The reality is that you probably only see cyclists going east-west because those are the safest routes currently. I personally wouldn't feel safe cycling on Yonge, and if I were to cycle in the area I wouldn't cycle on Yonge Street. That's not to say that I wouldn't IF there were cycle tracks available. In Yonge-Eglinton 50% of peak hour trips that are less than 1km are made by car, and 43% are by foot. with only 1% by bike. This is because there isn't any protected cycling infrastructure in the area. In fact, all the cycling routes are nowhere near where all the bike racks and bike parking are located (along Yonge Street and Eglinton Avenue). I wouldn't be surprised if a similar scenario is playing out around Yonge/Sheppard currently.
Along Beecroft Road there's North York Library, Aquatic Centre, MelLastman Sq, Churches, etc,.. Most of the area's larger retail areas like Yonge-SheppardCentre, EmpressWalk, EmeraldPark, North York City Centre are large enough to be accessed from Beecroft & Doris.
For that very reason, we should be putting cycle tracks on Yonge. We should be building safe cycling infrastructure on the roads that are the least safe - that's the whole point of cycle tracks. Why are we spending millions of dollars making something that - according to Sunnyraytoronto's usage statistics - is already much times safer than Yonge. Help those most at risk on Yonge, create better connections to destinations rather than "backdoor" access, and still connect to the Hydro Corridor, and Under 401 (which Beecroft would not actually connect to) while saving millions of taxpayer dollars.- Beecroft has many fewer intersections, so there are fewer potential conflict points
- Beecroft is a lower-traffic street
- Beecroft is adjacent to some parks, and would connect better to the Finch hydro corridor
For that very reason, we should be putting cycle tracks on Yonge. We should be building safe cycling infrastructure on the roads that are the least safe - that's the whole point of cycle tracks. Why are we spending millions of dollars making something that - according to Sunnyraytoronto's usage statistics - is already much times safer than Yonge. Help those most at risk on Yonge, create better connections to destinations rather than "backdoor" access, and still connect to the Hydro Corridor, and Under 401 (which Beecroft would not actually connect to) while saving millions of taxpayer dollars.
I think my general concern is that, whether you put a bi-directional bike lane on the adjacent parallel streets, you will inevitably still have cyclists aiming to go to Yonge that will still be left in a vulnerable state. How do you think these road users will interact with between the parallel corridors and Yonge Street? I would imagine you'd see cyclists going east/west to/from Yonge, but still cycling mid-block along Yonge St to access a destination. Unless the assumption is that the majority of trips will access secondary entrances from behind?
Let’s hope they don’t pull a York Region and make the bike lane go onto street level ONLY at signalized intersections, even at T-intersections. (Example at Highway 7/Court Yard Ln).NOTE: Most of Beecroft Road signalized intersections are "T" shaped (vs "+" shaped) with no intersecting street along west-side of Beecroft, meaning, you can walk north-south "against red-light" here!,... that's why I'd perfer cycling infrastructure be West of sidewalk here onto open green space, so Cyclist don't have to stop at intersection!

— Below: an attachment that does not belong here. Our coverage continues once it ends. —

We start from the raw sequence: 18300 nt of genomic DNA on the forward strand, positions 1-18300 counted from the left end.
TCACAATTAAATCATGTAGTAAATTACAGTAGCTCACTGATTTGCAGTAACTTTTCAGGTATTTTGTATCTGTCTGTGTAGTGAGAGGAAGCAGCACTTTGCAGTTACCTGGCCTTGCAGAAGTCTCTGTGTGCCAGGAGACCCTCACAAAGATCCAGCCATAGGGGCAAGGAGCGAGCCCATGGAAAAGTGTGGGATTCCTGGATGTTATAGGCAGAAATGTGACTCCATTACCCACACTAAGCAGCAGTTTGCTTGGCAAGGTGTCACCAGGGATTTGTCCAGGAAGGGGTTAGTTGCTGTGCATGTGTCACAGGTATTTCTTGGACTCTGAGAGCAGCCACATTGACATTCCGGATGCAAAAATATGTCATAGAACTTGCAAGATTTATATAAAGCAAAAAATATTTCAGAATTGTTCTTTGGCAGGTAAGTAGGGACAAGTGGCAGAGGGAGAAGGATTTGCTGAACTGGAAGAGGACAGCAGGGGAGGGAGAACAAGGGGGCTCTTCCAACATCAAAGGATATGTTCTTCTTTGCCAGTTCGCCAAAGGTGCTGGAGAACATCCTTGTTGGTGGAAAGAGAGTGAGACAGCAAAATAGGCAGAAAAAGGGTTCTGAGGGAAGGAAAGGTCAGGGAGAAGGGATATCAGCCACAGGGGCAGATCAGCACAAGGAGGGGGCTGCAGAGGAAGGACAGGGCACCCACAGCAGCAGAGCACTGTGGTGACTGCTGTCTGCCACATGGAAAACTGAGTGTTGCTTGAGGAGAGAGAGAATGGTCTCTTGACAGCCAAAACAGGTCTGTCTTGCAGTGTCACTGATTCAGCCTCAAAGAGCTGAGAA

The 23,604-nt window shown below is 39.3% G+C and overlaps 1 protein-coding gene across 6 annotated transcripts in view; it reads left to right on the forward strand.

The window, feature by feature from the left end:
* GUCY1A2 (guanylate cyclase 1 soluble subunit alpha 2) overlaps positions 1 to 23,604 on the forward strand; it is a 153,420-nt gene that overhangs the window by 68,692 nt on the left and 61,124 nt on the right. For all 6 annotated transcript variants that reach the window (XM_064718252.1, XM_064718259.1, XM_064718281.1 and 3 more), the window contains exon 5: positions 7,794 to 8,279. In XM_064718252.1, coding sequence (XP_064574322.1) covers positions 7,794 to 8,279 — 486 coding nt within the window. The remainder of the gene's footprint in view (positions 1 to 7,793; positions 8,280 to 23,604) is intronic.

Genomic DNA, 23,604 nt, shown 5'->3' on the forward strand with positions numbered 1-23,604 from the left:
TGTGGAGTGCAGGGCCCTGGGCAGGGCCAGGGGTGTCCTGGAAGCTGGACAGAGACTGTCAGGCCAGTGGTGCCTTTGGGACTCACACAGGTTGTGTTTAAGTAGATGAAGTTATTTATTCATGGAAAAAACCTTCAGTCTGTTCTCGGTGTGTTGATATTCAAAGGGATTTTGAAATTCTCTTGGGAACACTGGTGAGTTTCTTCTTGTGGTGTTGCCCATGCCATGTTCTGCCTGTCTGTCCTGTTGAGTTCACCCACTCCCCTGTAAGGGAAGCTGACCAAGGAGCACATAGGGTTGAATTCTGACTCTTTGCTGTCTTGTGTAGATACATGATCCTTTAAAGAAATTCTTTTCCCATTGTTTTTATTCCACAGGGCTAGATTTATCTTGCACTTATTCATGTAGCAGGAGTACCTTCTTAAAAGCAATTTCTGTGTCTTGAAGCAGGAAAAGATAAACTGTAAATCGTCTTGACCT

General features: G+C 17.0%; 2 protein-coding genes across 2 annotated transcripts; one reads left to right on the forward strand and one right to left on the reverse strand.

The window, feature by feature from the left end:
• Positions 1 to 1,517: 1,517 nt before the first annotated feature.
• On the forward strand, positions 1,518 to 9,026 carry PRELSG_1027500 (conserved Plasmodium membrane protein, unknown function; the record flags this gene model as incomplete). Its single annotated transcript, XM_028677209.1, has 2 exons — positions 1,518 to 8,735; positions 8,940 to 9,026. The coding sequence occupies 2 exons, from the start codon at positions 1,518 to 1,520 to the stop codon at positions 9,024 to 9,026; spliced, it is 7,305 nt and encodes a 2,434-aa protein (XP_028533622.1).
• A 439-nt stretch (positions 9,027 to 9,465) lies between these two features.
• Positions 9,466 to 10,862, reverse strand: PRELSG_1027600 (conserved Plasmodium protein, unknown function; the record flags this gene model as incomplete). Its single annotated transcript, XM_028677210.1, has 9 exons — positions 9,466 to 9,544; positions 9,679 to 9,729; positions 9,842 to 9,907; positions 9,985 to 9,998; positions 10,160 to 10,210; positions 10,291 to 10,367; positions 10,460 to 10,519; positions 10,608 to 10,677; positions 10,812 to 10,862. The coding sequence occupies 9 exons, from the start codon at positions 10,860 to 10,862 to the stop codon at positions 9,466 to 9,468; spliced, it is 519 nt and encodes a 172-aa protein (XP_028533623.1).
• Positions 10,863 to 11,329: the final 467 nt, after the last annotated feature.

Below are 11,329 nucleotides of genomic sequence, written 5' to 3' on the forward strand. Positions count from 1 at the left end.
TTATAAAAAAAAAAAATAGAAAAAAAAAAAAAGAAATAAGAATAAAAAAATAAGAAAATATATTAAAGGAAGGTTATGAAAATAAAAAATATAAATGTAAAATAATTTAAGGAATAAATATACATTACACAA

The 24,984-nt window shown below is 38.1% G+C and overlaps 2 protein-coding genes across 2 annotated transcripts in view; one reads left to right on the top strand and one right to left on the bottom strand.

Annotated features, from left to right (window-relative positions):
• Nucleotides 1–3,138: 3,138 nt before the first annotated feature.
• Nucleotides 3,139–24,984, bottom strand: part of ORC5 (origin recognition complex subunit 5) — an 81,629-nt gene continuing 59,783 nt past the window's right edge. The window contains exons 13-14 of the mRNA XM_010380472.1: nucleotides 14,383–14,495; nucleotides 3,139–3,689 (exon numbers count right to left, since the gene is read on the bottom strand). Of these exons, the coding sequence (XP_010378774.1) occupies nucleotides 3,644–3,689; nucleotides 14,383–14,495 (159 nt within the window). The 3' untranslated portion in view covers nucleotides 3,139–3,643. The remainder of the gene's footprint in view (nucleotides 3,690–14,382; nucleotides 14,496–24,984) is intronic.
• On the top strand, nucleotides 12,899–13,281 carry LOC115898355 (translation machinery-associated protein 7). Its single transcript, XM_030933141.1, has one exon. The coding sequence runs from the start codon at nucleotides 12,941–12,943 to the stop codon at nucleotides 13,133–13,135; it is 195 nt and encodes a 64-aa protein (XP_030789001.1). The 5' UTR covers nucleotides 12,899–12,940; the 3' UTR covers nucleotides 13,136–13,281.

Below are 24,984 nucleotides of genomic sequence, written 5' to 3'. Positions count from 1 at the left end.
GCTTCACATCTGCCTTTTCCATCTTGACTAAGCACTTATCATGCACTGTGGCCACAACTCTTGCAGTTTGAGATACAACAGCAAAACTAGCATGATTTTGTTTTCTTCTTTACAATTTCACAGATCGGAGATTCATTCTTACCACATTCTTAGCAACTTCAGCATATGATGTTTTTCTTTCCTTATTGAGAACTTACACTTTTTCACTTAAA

Gee,... Wouldn't it be great if we can get the vast majority of these east-west side street to dead end before meeting the north-south street! Oh,... We already have that! Due to North York Centre's protective road grid system, 90% of all east-west side streets from the single residential house area between Sheppard & Finch already dead end or "loop-out" (in Orange) and thus never intersect with Beecroft Rd or Doris Ave!
And since west-side Beecroft Rd is generally open greenspace with no-house/commercial fronting onto it,.... it means going Bi-Directional you can actually put in fully protective CycleTracks with guard-rails/Jersey barriers (which you can't on Yonge).
Given Tory's hold on votes, I think the likely and predictable outcome will be Enhance Yonge and Beecroft will get the lanes. I just hope they don't compromise and actually put in proper physically separated lanes and not just sharrows. The lanes should go from Sheppard to Finch hydro corridor with E-W connectors to all 3 stations so that cyclists can get from residential streets to the subway stations on dedicated cycling ROW.
Now with Tuesday's CityCouncil vote, I expect Councillor Shiner's modified 6-lane "Enhance Yonge" with 3.0m Centre Median to win at City Council. The only real question is whether Councillor Filion will vote in favour of it,.... he should since it maximize public realm pedestrian sidewalk width gain (what his constituents really want) and bring $60 million of infrastructure money into his Ward 23 VS $51 million on TransformYonge VS $30 million for just repaving as is.
BTW, since last summer I've been warning Councillor Filion & office on CityStaff's 3.0m VS 4.5m Centre Median scheme,... so he's might be really clever getting Councillor Shiner to do all the work while getting an extra $9 million of infrastructure money into his Ward 23,... or it'll all blow up in his face,....
It's ironic because they did that on purpose. They did it so cars would go off of Yonge and on to Beecroft and Doris without infiltrating the neighbourhood. Now we're shunting bikes off of Yonge so cars can stay on the street.
I guess the question to ask is whether you're trying to solve an engineering problem or a citybuilding issue.